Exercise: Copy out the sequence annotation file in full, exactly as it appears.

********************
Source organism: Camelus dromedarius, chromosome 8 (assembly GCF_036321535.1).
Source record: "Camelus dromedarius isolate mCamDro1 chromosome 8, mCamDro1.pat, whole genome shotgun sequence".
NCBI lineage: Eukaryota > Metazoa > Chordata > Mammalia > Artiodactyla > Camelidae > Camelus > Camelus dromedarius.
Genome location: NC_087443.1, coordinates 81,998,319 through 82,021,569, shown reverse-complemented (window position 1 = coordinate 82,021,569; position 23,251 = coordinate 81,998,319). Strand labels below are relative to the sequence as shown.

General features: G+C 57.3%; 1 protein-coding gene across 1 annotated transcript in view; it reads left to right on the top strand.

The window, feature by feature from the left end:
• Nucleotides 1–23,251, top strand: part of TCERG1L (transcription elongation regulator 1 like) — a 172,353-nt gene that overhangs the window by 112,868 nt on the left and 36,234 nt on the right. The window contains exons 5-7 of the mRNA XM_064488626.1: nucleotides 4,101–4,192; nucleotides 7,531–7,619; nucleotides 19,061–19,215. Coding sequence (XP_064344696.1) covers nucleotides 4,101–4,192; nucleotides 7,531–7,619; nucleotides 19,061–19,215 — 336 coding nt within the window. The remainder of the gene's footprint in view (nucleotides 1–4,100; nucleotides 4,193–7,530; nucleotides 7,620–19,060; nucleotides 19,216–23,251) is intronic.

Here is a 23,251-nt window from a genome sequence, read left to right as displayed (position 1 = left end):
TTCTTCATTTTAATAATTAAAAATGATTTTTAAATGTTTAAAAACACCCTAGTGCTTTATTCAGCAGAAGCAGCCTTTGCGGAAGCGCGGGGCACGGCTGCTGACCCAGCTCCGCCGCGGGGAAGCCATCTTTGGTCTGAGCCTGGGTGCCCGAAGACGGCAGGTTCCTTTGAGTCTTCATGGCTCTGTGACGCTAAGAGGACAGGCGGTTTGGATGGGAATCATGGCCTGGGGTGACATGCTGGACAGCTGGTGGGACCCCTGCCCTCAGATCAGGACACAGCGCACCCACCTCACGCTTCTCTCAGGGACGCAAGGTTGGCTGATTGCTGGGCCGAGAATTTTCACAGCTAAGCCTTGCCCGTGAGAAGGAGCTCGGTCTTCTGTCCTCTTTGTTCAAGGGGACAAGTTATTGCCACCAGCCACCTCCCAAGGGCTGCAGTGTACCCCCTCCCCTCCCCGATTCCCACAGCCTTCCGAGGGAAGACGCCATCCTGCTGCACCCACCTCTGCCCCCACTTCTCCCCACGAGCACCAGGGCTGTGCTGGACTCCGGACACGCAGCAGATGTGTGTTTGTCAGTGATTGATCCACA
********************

Source organism: Camelus dromedarius, chromosome 8 (assembly GCF_036321535.1).
Source record: "Camelus dromedarius isolate mCamDro1 chromosome 8, mCamDro1.pat, whole genome shotgun sequence".
NCBI lineage: Eukaryota > Metazoa > Chordata > Mammalia > Artiodactyla > Camelidae > Camelus > Camelus dromedarius.
Genome location: NC_087443.1, coordinates 81,998,319 through 82,021,569, shown reverse-complemented (window position 1 = coordinate 82,021,569; position 23,251 = coordinate 81,998,319). Strand labels below are relative to the sequence as shown.

General features: G+C 57.3%; 1 protein-coding gene across 1 annotated transcript in view; it reads left to right on the top strand.

The window, feature by feature from the left end:
• Nucleotides 1–23,251, top strand: part of TCERG1L (transcription elongation regulator 1 like) — a 172,353-nt gene that overhangs the window by 112,868 nt on the left and 36,234 nt on the right. The window contains exons 5-7 of the mRNA XM_064488626.1: nucleotides 4,101–4,192; nucleotides 7,531–7,619; nucleotides 19,061–19,215. Coding sequence (XP_064344696.1) covers nucleotides 4,101–4,192; nucleotides 7,531–7,619; nucleotides 19,061–19,215 — 336 coding nt within the window. The remainder of the gene's footprint in view (nucleotides 1–4,100; nucleotides 4,193–7,530; nucleotides 7,620–19,060; nucleotides 19,216–23,251) is intronic.

Here is a 23,251-nt window from a genome sequence, read left to right as displayed (position 1 = left end):
TTCTTCATTTTAATAATTAAAAATGATTTTTAAATGTTTAAAAACACCCTAGTGCTTTATTCAGCAGAAGCAGCCTTTGCGGAAGCGCGGGGCACGGCTGCTGACCCAGCTCCGCCGCGGGGAAGCCATCTTTGGTCTGAGCCTGGGTGCCCGAAGACGGCAGGTTCCTTTGAGTCTTCATGGCTCTGTGACGCTAAGAGGACAGGCGGTTTGGATGGGAATCATGGCCTGGGGTGACATGCTGGACAGCTGGTGGGACCCCTGCCCTCAGATCAGGACACAGCGCACCCACCTCACGCTTCTCTCAGGGACGCAAGGTTGGCTGATTGCTGGGCCGAGAATTTTCACAGCTAAGCCTTGCCCGTGAGAAGGAGCTCGGTCTTCTGTCCTCTTTGTTCAAGGGGACAAGTTATTGCCACCAGCCACCTCCCAAGGGCTGCAGTGTACCCCCTCCCCTCCCCGATTCCCACAGCCTTCCGAGGGAAGACGCCATCCTGCTGCACCCACCTCTGCCCCCACTTCTCCCCACGAGCACCAGGGCTGTGCTGGACTCCGGACACGCAGCAGATGTGTGTTTGTCAGTGATTGATCCACA